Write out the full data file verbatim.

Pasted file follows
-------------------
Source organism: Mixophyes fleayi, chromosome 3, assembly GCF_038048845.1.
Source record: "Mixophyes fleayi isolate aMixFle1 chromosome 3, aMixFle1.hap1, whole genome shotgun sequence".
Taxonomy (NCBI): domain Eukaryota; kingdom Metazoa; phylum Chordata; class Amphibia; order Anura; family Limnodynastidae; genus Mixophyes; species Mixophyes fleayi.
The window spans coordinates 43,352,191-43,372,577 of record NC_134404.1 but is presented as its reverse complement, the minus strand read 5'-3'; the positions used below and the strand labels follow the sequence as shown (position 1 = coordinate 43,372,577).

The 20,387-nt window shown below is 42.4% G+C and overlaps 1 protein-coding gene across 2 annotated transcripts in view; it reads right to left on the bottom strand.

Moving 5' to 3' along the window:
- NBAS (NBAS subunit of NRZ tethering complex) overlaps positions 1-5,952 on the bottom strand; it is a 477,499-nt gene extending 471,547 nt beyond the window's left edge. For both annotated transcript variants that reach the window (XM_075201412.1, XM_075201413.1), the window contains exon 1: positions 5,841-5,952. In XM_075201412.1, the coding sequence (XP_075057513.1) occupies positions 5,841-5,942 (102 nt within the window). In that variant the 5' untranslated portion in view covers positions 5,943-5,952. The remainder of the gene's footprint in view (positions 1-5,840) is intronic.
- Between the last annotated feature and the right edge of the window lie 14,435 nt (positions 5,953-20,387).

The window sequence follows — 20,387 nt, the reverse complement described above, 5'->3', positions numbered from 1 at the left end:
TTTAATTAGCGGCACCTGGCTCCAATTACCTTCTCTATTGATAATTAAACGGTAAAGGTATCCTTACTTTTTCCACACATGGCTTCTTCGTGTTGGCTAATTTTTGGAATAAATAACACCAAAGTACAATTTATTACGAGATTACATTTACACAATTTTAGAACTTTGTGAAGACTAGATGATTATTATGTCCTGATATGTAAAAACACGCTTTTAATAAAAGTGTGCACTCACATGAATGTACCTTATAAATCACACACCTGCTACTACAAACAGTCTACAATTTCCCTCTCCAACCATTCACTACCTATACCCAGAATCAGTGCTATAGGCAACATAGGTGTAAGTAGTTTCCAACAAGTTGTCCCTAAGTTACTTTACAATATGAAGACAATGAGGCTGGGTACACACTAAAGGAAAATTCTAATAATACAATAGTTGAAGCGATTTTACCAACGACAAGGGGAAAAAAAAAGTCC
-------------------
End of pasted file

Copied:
Source organism: Mixophyes fleayi, chromosome 3, assembly GCF_038048845.1.
Source record: "Mixophyes fleayi isolate aMixFle1 chromosome 3, aMixFle1.hap1, whole genome shotgun sequence".
Taxonomy (NCBI): domain Eukaryota; kingdom Metazoa; phylum Chordata; class Amphibia; order Anura; family Limnodynastidae; genus Mixophyes; species Mixophyes fleayi.
The window spans coordinates 43,352,191-43,372,577 of record NC_134404.1 but is presented as its reverse complement, the minus strand read 5'-3'; the positions used below and the strand labels follow the sequence as shown (position 1 = coordinate 43,372,577).

The 20,387-nt window shown below is 42.4% G+C and overlaps 1 protein-coding gene across 2 annotated transcripts in view; it reads right to left on the bottom strand.

Moving 5' to 3' along the window:
- NBAS (NBAS subunit of NRZ tethering complex) overlaps positions 1-5,952 on the bottom strand; it is a 477,499-nt gene extending 471,547 nt beyond the window's left edge. For both annotated transcript variants that reach the window (XM_075201412.1, XM_075201413.1), the window contains exon 1: positions 5,841-5,952. In XM_075201412.1, the coding sequence (XP_075057513.1) occupies positions 5,841-5,942 (102 nt within the window). In that variant the 5' untranslated portion in view covers positions 5,943-5,952. The remainder of the gene's footprint in view (positions 1-5,840) is intronic.
- Between the last annotated feature and the right edge of the window lie 14,435 nt (positions 5,953-20,387).

The window sequence follows — 20,387 nt, the reverse complement described above, 5'->3', positions numbered from 1 at the left end:
TTTAATTAGCGGCACCTGGCTCCAATTACCTTCTCTATTGATAATTAAACGGTAAAGGTATCCTTACTTTTTCCACACATGGCTTCTTCGTGTTGGCTAATTTTTGGAATAAATAACACCAAAGTACAATTTATTACGAGATTACATTTACACAATTTTAGAACTTTGTGAAGACTAGATGATTATTATGTCCTGATATGTAAAAACACGCTTTTAATAAAAGTGTGCACTCACATGAATGTACCTTATAAATCACACACCTGCTACTACAAACAGTCTACAATTTCCCTCTCCAACCATTCACTACCTATACCCAGAATCAGTGCTATAGGCAACATAGGTGTAAGTAGTTTCCAACAAGTTGTCCCTAAGTTACTTTACAATATGAAGACAATGAGGCTGGGTACACACTAAAGGAAAATTCTAATAATACAATAGTTGAAGCGATTTTACCAACGACAAGGGGAAAAAAAAAGTCC